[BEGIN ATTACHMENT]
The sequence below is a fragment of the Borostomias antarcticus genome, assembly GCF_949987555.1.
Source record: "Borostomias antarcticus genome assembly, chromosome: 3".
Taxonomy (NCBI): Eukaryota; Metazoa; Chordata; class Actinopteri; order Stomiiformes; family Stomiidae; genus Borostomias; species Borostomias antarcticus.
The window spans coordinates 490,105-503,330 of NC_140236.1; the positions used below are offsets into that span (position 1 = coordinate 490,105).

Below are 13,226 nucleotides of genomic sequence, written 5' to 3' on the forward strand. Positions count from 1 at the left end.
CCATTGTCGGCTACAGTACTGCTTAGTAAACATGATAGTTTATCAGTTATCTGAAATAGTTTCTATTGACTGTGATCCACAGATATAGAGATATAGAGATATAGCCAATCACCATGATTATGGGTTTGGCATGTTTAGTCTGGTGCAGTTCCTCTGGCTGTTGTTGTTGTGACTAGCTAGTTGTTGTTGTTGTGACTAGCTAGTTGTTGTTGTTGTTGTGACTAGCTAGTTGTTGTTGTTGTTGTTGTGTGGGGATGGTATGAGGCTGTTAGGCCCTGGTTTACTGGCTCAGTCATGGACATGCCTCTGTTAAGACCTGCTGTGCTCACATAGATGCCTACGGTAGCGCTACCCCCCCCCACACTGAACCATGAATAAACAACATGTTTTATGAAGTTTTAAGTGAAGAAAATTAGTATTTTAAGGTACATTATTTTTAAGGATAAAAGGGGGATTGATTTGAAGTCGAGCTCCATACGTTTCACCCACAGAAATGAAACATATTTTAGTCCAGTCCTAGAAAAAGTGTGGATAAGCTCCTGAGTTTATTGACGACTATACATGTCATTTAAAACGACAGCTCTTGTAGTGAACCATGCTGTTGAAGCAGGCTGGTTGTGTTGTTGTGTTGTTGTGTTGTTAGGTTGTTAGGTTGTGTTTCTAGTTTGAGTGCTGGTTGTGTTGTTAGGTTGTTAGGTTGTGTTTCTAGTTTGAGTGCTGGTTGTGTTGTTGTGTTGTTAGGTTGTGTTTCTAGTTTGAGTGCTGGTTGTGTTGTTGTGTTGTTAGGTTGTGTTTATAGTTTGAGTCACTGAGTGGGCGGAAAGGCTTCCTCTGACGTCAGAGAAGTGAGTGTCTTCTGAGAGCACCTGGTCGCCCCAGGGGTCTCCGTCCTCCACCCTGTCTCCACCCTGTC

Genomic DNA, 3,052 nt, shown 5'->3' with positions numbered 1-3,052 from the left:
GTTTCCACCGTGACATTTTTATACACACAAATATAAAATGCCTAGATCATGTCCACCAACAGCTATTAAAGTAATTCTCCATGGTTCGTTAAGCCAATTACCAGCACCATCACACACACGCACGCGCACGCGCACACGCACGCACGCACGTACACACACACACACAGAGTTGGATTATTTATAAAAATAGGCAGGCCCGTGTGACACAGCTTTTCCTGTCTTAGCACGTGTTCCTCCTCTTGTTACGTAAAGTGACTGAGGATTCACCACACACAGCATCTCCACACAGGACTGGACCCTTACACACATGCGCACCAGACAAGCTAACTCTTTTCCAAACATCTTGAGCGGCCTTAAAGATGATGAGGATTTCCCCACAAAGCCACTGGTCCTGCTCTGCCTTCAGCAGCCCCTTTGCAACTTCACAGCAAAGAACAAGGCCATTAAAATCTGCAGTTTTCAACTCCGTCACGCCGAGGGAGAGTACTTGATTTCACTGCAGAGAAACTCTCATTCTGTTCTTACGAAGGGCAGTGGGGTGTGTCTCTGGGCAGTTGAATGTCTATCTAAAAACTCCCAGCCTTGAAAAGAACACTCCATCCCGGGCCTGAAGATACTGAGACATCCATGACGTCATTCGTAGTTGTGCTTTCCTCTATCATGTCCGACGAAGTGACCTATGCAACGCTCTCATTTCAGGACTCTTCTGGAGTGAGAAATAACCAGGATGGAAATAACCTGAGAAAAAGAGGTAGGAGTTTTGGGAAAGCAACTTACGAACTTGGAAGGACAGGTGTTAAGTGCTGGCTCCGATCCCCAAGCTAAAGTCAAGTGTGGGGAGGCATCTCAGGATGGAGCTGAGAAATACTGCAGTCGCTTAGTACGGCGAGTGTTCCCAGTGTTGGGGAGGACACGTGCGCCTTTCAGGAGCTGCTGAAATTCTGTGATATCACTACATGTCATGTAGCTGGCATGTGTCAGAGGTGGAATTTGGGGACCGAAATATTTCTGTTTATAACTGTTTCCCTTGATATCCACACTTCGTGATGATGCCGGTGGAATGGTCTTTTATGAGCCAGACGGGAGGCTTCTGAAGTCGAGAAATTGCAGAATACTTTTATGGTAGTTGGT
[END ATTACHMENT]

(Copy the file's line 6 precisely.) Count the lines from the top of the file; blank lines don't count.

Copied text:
CCATTGTCGGCTACAGTACTGCTTAGTAAACATGATAGTTTATCAGTTATCTGAAATAGTTTCTATTGACTGTGATCCACAGATATAGAGATATAGAGATATAGCCAATCACCATGATTATGGGTTTGGCATGTTTAGTCTGGTGCAGTTCCTCTGGCTGTTGTTGTTGTGACTAGCTAGTTGTTGTTGTTGTGACTAGCTAGTTGTTGTTGTTGTTGTGACTAGCTAGTTGTTGTTGTTGTTGTTGTGTGGGGATGGTATGAGGCTGTTAGGCCCTGGTTTACTGGCTCAGTCATGGACATGCCTCTGTTAAGACCTGCTGTGCTCACATAGATGCCTACGGTAGCGCTACCCCCCCCCACACTGAACCATGAATAAACAACATGTTTTATGAAGTTTTAAGTGAAGAAAATTAGTATTTTAAGGTACATTATTTTTAAGGATAAAAGGGGGATTGATTTGAAGTCGAGCTCCATACGTTTCACCCACAGAAATGAAACATATTTTAGTCCAGTCCTAGAAAAAGTGTGGATAAGCTCCTGAGTTTATTGACGACTATACATGTCATTTAAAACGACAGCTCTTGTAGTGAACCATGCTGTTGAAGCAGGCTGGTTGTGTTGTTGTGTTGTTGTGTTGTTAGGTTGTTAGGTTGTGTTTCTAGTTTGAGTGCTGGTTGTGTTGTTAGGTTGTTAGGTTGTGTTTCTAGTTTGAGTGCTGGTTGTGTTGTTGTGTTGTTAGGTTGTGTTTCTAGTTTGAGTGCTGGTTGTGTTGTTGTGTTGTTAGGTTGTGTTTATAGTTTGAGTCACTGAGTGGGCGGAAAGGCTTCCTCTGACGTCAGAGAAGTGAGTGTCTTCTGAGAGCACCTGGTCGCCCCAGGGGTCTCCGTCCTCCACCCTGTCTCCACCCTGTC